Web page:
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Student teams take on synbio reproducibility problem

Synthetic biology aims to engineer biological cells to perform many different useful functions, but before they can be used commercially or clinically they are extensively tested in the lab. Fluorescent proteins serve as our main tool for monitoring the output of the engineered circuits we put in cell. Most data you see on a synthetic biology circuit is produced by measuring fluorescence from proteins like green fluorescent protein (GFP).

But what if we are not all measuring the fluorescence in the same way with the same equipment? Is the data comparable across labs and users?

Well, over the last two years iGEM teams around the world have been working to find out just how reproducible fluorescent proteins measurements are. They distributed testing plasmids and compared results across labs, measurement instruments, genetic parts, and E. coli strains.  It’s a thorough 2 year study of interlab variability, and the results are out in PLOS ONE, “Reproducibility of Fluorescent Expression from Engineered Biological Constructs in E. coli“. 


Reproduced Fig 1. Constitutive fluorescence constructs measured in the 2014 and 2015 iGEM Interlab Studies.

The importance of fluorescent proteins in synthetic biology is that they can be programmed to be the output at different parts of a genetic circuit to monitor whether that part is on and how much strongly it is expressing protein. Each fluorescent protein is detected by flashing a laser input that provides energy to the protein that is then released at a specific color. By using different color fluorescent proteins a researcher can monitor the expression of multiple aspects of a circuit. Since this is the basis of most of our data on synthetic biology circuits we need to know how to interpret it.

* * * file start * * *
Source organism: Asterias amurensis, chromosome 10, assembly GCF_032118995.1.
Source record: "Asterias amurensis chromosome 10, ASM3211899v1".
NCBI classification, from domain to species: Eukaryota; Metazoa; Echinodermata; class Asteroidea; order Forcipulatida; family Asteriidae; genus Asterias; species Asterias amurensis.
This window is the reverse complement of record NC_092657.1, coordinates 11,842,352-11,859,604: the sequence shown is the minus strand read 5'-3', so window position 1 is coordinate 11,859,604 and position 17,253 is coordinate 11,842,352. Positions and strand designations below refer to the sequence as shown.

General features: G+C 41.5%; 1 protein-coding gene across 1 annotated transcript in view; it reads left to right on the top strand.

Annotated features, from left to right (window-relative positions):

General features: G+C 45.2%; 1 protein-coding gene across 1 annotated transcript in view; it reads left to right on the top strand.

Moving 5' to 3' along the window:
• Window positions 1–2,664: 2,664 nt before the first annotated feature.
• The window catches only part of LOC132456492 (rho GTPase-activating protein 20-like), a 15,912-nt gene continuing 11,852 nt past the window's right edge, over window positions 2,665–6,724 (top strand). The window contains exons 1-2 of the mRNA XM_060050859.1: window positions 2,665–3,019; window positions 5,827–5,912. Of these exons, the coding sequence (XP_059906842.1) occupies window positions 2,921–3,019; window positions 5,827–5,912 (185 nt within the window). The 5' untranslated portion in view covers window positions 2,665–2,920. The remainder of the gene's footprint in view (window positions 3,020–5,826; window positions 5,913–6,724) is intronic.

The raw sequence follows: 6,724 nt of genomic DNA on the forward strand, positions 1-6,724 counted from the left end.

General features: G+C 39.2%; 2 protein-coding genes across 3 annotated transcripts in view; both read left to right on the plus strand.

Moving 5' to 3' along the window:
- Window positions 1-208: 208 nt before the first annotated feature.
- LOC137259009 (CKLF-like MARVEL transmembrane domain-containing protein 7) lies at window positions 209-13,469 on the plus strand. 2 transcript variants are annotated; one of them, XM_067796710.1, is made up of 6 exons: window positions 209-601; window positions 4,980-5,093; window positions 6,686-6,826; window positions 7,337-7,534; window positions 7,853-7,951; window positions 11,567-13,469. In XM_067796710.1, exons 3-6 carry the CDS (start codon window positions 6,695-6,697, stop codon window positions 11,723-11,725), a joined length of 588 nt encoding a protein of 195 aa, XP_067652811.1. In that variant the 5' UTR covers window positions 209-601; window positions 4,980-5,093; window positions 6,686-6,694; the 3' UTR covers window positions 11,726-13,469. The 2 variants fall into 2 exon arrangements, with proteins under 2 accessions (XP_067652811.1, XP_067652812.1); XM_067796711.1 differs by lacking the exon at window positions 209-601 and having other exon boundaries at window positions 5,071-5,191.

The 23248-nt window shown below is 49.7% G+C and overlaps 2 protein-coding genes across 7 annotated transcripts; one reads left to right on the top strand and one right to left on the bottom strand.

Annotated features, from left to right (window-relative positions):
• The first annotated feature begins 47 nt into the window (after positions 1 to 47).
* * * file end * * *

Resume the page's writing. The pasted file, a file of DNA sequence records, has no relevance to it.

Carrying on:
If we’re trying to compare data among research labs, we need to have some standardized way to measure and analyze data. This paper is an important step in our understanding of how we make measurements of our synbio circuits.

Reproduced Fig 6. Distributions of data partitioned by measuring instrument for each ratio, omitting outliers.

Instead of comparing the absolute numbers that come off of the machine, they analyzed the ratios of measurements of different promoter strengths. The team showed that different E. coli strains give different fluorescent signals and that different instruments give different results. There are many known differences among strains, but I think fewer people had given thought to the measurement hardware as an issue for reproducibility.

Another interesting point is that variances among different researchers’ measurements  is higher for for the high ratio measurements. This happens because the a large ratios is achieved by comparing a strong and weak promoter, and the measurement for the weak promoter is more noisy.

Reproduced Fig 4. Relationship between mean ratio and precision.
Reproduced Fig 4. Relationship between mean ratio and precision.

The authors recommend three methods to help improve reproducibility in light of their work:

1.Dissemination, training, and standardization around improved protocols for calibration of assays.

2.Removing “craft” from protocol execution.

3.Increased automation of protocols.

It’s great to see iGEM teams collaborate with full time researchers and be able to publish their work. If you’re involved with an iGEM team don’t forget that PLOS is taking submissions until Jan. 28 2017 so you can get your work out there like this interlab reproducibility work.

For more details of this interlab study on fluorescent protein measurements, be sure to read the full article.



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